Maybe just a note. You have to make sure the end-string is duplicated at the end of the string exactly as it was at the beginning. No white-spaces before, and no white spaces after. Otherwise Perl will not recognize it and will think the here-documents have not ended yet. That means you cannot indent the end tag to match the indentation of the rest of your code. Or can you?

Here documents and code indentation

If the here document needs to be in a place where we'd normally indent code, we have two problems:

#!/usr/bin/perl
use strict;
use warnings;

my $name = 'Foo';
my $send = 1;

if ($send) {
    my $message = <<"END_MESSAGE";
        Dear $name,
    
        this is a message I plan to send to you.
    
        regards
          the Perl Maven
END_MESSAGE
    print $message;
}

One is that as I mentioned above, the end string must be exactly the same both at its declaration and at the end of the string, so you cannot indent it at the end.

The other problem is that the output will have all those leading whites-spaces in every line:

        Dear Foo,
    
        this is a message I plan to send to you.
    
        regards
          the Perl Maven

The lack of indentation of the end-mark can be solved by using one that already includes enough leading white-spaces: (I am using 4 real spaces here, as the tabs don't work well in the article, but they could work in real code. If you are in the indent-by-tab camp.)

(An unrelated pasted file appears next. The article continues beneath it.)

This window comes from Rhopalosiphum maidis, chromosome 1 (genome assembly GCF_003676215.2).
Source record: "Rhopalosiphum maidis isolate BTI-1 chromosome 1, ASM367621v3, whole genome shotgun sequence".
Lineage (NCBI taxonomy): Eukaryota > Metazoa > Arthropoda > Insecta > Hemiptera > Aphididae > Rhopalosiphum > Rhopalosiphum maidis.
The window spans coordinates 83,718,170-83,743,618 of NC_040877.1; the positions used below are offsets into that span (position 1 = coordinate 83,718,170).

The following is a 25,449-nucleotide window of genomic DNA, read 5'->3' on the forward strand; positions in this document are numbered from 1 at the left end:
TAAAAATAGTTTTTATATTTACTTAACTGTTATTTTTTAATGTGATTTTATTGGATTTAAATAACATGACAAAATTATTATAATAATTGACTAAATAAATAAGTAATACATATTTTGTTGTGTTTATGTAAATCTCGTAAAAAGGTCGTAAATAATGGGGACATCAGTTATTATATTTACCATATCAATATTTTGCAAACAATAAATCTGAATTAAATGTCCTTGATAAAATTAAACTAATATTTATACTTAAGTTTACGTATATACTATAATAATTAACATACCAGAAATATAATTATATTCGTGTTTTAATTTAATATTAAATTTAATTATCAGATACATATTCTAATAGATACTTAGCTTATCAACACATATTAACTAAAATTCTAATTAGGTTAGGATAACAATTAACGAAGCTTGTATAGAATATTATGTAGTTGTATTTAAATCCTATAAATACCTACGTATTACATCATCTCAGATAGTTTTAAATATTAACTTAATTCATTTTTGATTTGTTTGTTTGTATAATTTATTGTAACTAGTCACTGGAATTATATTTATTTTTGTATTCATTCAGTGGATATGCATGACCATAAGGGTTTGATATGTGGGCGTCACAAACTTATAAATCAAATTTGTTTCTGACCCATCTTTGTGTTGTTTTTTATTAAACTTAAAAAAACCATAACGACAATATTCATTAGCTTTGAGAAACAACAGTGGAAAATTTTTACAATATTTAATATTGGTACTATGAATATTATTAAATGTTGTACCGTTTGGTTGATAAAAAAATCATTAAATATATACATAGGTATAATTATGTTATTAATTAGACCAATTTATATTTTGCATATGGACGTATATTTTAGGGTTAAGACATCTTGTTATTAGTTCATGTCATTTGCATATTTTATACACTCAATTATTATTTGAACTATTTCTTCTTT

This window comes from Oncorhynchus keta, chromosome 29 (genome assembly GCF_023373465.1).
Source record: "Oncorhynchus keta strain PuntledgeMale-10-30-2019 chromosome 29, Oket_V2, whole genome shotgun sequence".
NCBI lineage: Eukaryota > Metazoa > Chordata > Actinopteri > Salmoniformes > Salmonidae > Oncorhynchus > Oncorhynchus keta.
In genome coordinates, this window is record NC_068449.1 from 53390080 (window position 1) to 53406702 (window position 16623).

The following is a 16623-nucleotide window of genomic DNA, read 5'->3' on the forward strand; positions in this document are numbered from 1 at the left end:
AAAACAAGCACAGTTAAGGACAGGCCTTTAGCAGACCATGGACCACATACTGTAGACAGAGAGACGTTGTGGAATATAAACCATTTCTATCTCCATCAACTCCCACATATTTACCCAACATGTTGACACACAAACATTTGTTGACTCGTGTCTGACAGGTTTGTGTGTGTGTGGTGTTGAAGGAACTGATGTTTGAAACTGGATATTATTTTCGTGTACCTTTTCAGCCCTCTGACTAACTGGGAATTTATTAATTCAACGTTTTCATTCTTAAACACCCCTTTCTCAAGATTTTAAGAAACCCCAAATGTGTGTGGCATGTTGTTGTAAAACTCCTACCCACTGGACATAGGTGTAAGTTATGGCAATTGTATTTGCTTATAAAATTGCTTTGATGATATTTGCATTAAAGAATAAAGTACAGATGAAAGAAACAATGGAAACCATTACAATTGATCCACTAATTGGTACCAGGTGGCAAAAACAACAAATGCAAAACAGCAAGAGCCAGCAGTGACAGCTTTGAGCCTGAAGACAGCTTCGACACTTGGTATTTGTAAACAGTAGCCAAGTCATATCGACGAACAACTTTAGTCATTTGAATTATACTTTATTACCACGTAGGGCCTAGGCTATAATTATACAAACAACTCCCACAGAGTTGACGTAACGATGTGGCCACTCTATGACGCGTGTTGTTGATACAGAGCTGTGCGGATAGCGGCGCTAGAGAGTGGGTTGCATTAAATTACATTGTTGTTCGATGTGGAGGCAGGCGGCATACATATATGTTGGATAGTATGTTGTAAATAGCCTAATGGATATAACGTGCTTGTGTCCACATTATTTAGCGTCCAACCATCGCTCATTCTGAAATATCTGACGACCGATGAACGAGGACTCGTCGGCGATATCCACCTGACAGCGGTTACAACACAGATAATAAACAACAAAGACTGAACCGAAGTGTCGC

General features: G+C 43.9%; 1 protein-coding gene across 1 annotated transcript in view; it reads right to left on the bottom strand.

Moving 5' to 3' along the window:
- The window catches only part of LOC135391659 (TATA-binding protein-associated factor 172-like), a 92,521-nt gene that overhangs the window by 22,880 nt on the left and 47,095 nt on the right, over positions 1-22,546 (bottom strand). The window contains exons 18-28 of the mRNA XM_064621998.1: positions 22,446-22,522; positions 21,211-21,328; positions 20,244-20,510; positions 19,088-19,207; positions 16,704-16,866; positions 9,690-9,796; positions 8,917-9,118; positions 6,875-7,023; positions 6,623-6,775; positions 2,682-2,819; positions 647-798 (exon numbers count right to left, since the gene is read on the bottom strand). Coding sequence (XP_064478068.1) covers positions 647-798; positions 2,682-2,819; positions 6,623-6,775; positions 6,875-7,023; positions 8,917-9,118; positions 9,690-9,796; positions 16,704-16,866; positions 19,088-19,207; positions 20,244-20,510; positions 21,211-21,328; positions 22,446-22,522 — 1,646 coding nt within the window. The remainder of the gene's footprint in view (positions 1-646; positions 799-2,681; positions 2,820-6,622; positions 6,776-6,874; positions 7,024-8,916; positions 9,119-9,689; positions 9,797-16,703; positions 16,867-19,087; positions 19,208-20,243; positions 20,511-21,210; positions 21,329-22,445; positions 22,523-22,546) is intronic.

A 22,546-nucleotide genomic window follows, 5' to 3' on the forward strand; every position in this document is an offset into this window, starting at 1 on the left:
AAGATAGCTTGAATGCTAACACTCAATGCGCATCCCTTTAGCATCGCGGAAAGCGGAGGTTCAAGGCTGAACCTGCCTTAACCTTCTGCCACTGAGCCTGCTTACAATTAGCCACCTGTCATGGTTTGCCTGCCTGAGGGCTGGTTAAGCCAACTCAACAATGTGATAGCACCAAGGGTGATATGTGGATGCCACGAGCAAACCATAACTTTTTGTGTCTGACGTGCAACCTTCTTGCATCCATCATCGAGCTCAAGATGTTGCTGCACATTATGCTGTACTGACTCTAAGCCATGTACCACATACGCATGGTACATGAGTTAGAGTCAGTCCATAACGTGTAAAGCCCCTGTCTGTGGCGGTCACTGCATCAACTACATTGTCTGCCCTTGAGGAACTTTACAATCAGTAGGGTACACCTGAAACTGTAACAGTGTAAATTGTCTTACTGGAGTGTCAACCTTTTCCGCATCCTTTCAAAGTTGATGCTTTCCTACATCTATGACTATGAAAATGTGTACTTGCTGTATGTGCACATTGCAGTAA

my $message = <<"    END_MESSAGE";
       ...
    END_MESSAGE

The extra indentation of the actual text can be removed using a substitution at the assignment.

    (my $message = <<"    END_MESSAGE") =~ s/^ {8}//gm; 
        ...
    END_MESSAGE

In the substitution we replace 8 leading spaces by the empty string. We use two modifiers: /m changes the behavior of ^ from matching at the beginning of the string to match at the beginning of line. /g tells the substitution to work globally, that is to repeat the substitution as many times as it can.

Together these two flag will get the substitution to remove 8 leading spaces from every line in the variable on the left-hand side of =~. On the left-hand side we had to put the assignment in parentheses because the precedence of the assignment operator (=) is lower than the precedence of the regex =~. Without the parentheses, perl would first try to run the regex substitution on the here-document itself resulting in a compile-time error:

Can't modify scalar in substitution (s///) at programming.pl line 9, near "s/^ {8}//gm;"

Using q or qq instead

With all this explanation, actually I am not sure if I should really recommend using here-documents. In many cases, instead of here-documents, I use either the qq or the q operator. Depending if I want interpolating, or non-interpolating strings:

#!/usr/bin/perl
use strict;
use warnings;

my $name = 'Foo';
my $send = 1;

if ($send) {
    (my $message = qq{
        Dear $name,
    
        this is a message I plan to send to you.
    
        regards
          the Perl Maven
        }) =~ s/^ {8}//mg;
    print $message;
}